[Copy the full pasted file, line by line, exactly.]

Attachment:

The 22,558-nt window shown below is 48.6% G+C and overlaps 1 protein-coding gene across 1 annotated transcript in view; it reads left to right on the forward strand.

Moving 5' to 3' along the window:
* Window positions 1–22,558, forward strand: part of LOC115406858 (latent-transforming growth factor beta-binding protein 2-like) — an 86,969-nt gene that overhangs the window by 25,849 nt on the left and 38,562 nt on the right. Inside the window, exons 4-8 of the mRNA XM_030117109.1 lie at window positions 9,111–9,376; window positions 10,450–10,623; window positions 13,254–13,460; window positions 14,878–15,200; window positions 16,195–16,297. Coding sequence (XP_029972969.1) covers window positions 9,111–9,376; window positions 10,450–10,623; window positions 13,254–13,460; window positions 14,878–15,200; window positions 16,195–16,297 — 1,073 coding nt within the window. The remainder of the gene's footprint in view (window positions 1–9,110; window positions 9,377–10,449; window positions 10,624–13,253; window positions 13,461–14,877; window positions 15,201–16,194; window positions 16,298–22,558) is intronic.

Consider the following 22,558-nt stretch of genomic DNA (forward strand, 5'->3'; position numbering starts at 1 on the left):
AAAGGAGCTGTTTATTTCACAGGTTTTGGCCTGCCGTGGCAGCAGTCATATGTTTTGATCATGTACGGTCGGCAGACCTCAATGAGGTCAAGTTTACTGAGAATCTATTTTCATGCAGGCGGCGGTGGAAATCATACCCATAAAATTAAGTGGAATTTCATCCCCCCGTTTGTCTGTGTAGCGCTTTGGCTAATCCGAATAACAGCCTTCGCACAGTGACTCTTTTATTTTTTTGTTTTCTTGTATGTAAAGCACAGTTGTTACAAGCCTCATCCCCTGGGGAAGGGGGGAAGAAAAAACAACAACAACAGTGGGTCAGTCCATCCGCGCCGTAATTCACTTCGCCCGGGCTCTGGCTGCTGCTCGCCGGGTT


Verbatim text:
The 22,558-nt window shown below is 48.6% G+C and overlaps 1 protein-coding gene across 1 annotated transcript in view; it reads left to right on the forward strand.

Moving 5' to 3' along the window:
* Window positions 1–22,558, forward strand: part of LOC115406858 (latent-transforming growth factor beta-binding protein 2-like) — an 86,969-nt gene that overhangs the window by 25,849 nt on the left and 38,562 nt on the right. Inside the window, exons 4-8 of the mRNA XM_030117109.1 lie at window positions 9,111–9,376; window positions 10,450–10,623; window positions 13,254–13,460; window positions 14,878–15,200; window positions 16,195–16,297. Coding sequence (XP_029972969.1) covers window positions 9,111–9,376; window positions 10,450–10,623; window positions 13,254–13,460; window positions 14,878–15,200; window positions 16,195–16,297 — 1,073 coding nt within the window. The remainder of the gene's footprint in view (window positions 1–9,110; window positions 9,377–10,449; window positions 10,624–13,253; window positions 13,461–14,877; window positions 15,201–16,194; window positions 16,298–22,558) is intronic.

Consider the following 22,558-nt stretch of genomic DNA (forward strand, 5'->3'; position numbering starts at 1 on the left):
AAAGGAGCTGTTTATTTCACAGGTTTTGGCCTGCCGTGGCAGCAGTCATATGTTTTGATCATGTACGGTCGGCAGACCTCAATGAGGTCAAGTTTACTGAGAATCTATTTTCATGCAGGCGGCGGTGGAAATCATACCCATAAAATTAAGTGGAATTTCATCCCCCCGTTTGTCTGTGTAGCGCTTTGGCTAATCCGAATAACAGCCTTCGCACAGTGACTCTTTTATTTTTTTGTTTTCTTGTATGTAAAGCACAGTTGTTACAAGCCTCATCCCCTGGGGAAGGGGGGAAGAAAAAACAACAACAACAGTGGGTCAGTCCATCCGCGCCGTAATTCACTTCGCCCGGGCTCTGGCTGCTGCTCGCCGGGTT